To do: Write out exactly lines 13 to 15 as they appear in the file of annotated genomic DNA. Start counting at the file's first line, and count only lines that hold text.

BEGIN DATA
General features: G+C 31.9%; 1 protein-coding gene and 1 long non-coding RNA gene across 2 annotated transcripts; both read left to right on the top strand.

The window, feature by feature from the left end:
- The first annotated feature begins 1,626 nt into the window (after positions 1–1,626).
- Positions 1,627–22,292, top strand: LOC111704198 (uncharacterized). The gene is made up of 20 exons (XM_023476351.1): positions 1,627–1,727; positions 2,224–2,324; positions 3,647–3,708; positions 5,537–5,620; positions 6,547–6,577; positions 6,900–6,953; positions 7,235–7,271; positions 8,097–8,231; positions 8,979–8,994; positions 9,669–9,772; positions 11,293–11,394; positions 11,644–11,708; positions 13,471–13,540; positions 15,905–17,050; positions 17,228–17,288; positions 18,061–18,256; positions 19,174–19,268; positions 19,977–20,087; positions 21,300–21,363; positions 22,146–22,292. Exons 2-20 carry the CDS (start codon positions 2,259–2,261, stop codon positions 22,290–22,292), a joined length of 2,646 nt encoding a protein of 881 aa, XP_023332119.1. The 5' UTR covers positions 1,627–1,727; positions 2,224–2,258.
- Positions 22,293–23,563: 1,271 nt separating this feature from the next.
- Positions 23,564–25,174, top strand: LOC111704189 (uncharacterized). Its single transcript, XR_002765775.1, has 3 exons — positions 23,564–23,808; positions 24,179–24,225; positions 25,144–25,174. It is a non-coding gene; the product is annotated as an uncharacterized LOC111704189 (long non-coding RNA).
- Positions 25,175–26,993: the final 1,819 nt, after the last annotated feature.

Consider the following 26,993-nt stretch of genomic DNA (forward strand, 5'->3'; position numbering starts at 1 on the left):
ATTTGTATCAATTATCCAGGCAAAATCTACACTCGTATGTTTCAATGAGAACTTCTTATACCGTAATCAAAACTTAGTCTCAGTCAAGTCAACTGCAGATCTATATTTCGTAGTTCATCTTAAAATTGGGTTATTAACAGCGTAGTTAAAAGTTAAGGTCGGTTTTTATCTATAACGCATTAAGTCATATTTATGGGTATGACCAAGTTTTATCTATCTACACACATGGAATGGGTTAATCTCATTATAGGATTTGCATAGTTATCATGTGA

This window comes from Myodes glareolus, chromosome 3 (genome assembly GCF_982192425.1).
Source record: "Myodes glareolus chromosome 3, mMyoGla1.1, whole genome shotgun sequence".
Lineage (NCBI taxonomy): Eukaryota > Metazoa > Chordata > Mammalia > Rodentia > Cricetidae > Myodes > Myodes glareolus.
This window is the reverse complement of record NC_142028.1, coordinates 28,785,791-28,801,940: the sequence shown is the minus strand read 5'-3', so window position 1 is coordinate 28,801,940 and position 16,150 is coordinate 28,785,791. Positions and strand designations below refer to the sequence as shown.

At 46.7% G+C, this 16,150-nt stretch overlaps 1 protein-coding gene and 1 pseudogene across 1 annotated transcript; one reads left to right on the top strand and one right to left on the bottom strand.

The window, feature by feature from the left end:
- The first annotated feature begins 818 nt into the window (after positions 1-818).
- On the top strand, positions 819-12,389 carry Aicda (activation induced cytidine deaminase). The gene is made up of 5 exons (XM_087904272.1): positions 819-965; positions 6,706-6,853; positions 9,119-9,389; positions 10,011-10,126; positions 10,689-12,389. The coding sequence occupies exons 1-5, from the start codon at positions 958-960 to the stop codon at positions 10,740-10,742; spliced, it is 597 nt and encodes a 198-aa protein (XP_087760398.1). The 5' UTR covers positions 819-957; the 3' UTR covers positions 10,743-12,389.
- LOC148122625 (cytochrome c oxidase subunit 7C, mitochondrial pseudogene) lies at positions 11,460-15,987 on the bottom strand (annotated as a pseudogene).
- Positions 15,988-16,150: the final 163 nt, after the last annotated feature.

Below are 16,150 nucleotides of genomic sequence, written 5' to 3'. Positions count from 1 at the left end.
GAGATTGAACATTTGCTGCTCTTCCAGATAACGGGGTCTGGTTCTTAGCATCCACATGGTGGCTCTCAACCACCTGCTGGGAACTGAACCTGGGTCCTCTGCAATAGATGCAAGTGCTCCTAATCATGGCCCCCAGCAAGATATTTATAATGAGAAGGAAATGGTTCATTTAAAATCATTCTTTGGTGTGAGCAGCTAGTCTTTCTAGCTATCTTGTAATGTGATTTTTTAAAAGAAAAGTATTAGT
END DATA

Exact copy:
This window is the reverse complement of record NC_142028.1, coordinates 28,785,791-28,801,940: the sequence shown is the minus strand read 5'-3', so window position 1 is coordinate 28,801,940 and position 16,150 is coordinate 28,785,791. Positions and strand designations below refer to the sequence as shown.

At 46.7% G+C, this 16,150-nt stretch overlaps 1 protein-coding gene and 1 pseudogene across 1 annotated transcript; one reads left to right on the top strand and one right to left on the bottom strand.

The window, feature by feature from the left end: